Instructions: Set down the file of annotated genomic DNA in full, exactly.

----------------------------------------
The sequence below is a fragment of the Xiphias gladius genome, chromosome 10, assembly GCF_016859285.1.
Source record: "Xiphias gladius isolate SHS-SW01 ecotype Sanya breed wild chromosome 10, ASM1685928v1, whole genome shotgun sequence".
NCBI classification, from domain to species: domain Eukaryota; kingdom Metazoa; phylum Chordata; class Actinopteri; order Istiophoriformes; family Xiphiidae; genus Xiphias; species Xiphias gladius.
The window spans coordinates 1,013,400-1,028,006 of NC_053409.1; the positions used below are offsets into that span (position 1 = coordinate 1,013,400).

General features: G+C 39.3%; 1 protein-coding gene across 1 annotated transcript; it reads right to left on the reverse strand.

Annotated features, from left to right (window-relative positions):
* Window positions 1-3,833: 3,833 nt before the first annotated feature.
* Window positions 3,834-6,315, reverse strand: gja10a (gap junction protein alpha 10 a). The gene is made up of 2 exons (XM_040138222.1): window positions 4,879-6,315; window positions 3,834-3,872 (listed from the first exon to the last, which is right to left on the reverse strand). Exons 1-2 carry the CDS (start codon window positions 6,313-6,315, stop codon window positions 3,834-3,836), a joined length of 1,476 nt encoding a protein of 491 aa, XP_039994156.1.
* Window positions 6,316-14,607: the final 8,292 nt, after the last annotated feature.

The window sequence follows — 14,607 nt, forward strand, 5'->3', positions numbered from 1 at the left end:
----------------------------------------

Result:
The sequence below is a fragment of the Xiphias gladius genome, chromosome 10, assembly GCF_016859285.1.
Source record: "Xiphias gladius isolate SHS-SW01 ecotype Sanya breed wild chromosome 10, ASM1685928v1, whole genome shotgun sequence".
NCBI classification, from domain to species: domain Eukaryota; kingdom Metazoa; phylum Chordata; class Actinopteri; order Istiophoriformes; family Xiphiidae; genus Xiphias; species Xiphias gladius.
The window spans coordinates 1,013,400-1,028,006 of NC_053409.1; the positions used below are offsets into that span (position 1 = coordinate 1,013,400).

General features: G+C 39.3%; 1 protein-coding gene across 1 annotated transcript; it reads right to left on the reverse strand.

Annotated features, from left to right (window-relative positions):
* Window positions 1-3,833: 3,833 nt before the first annotated feature.
* Window positions 3,834-6,315, reverse strand: gja10a (gap junction protein alpha 10 a). The gene is made up of 2 exons (XM_040138222.1): window positions 4,879-6,315; window positions 3,834-3,872 (listed from the first exon to the last, which is right to left on the reverse strand). Exons 1-2 carry the CDS (start codon window positions 6,313-6,315, stop codon window positions 3,834-3,836), a joined length of 1,476 nt encoding a protein of 491 aa, XP_039994156.1.
* Window positions 6,316-14,607: the final 8,292 nt, after the last annotated feature.

The window sequence follows — 14,607 nt, forward strand, 5'->3', positions numbered from 1 at the left end: